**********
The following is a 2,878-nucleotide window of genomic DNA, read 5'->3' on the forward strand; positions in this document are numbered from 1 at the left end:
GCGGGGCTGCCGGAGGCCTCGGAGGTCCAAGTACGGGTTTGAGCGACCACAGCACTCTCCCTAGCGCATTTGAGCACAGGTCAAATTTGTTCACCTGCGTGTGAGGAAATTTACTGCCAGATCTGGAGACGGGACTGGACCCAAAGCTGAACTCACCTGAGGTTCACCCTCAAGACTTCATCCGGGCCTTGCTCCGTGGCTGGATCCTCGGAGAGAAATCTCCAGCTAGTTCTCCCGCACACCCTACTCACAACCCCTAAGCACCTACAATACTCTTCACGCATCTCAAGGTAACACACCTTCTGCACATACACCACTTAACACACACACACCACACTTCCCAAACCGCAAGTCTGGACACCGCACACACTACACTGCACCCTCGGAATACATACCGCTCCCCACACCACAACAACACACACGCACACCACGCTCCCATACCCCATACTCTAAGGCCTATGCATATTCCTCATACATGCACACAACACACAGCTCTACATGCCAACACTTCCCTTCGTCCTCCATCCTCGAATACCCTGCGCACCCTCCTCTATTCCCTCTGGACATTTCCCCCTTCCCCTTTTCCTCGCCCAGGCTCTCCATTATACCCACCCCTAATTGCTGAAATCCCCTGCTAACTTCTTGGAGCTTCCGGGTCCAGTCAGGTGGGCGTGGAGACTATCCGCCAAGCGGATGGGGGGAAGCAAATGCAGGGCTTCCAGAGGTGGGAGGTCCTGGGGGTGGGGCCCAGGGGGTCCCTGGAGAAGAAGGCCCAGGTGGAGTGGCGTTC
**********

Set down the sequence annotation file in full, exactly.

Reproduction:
The following is a 2,878-nucleotide window of genomic DNA, read 5'->3' on the forward strand; positions in this document are numbered from 1 at the left end:
GCGGGGCTGCCGGAGGCCTCGGAGGTCCAAGTACGGGTTTGAGCGACCACAGCACTCTCCCTAGCGCATTTGAGCACAGGTCAAATTTGTTCACCTGCGTGTGAGGAAATTTACTGCCAGATCTGGAGACGGGACTGGACCCAAAGCTGAACTCACCTGAGGTTCACCCTCAAGACTTCATCCGGGCCTTGCTCCGTGGCTGGATCCTCGGAGAGAAATCTCCAGCTAGTTCTCCCGCACACCCTACTCACAACCCCTAAGCACCTACAATACTCTTCACGCATCTCAAGGTAACACACCTTCTGCACATACACCACTTAACACACACACACCACACTTCCCAAACCGCAAGTCTGGACACCGCACACACTACACTGCACCCTCGGAATACATACCGCTCCCCACACCACAACAACACACACGCACACCACGCTCCCATACCCCATACTCTAAGGCCTATGCATATTCCTCATACATGCACACAACACACAGCTCTACATGCCAACACTTCCCTTCGTCCTCCATCCTCGAATACCCTGCGCACCCTCCTCTATTCCCTCTGGACATTTCCCCCTTCCCCTTTTCCTCGCCCAGGCTCTCCATTATACCCACCCCTAATTGCTGAAATCCCCTGCTAACTTCTTGGAGCTTCCGGGTCCAGTCAGGTGGGCGTGGAGACTATCCGCCAAGCGGATGGGGGGAAGCAAATGCAGGGCTTCCAGAGGTGGGAGGTCCTGGGGGTGGGGCCCAGGGGGTCCCTGGAGAAGAAGGCCCAGGTGGAGTGGCGTTC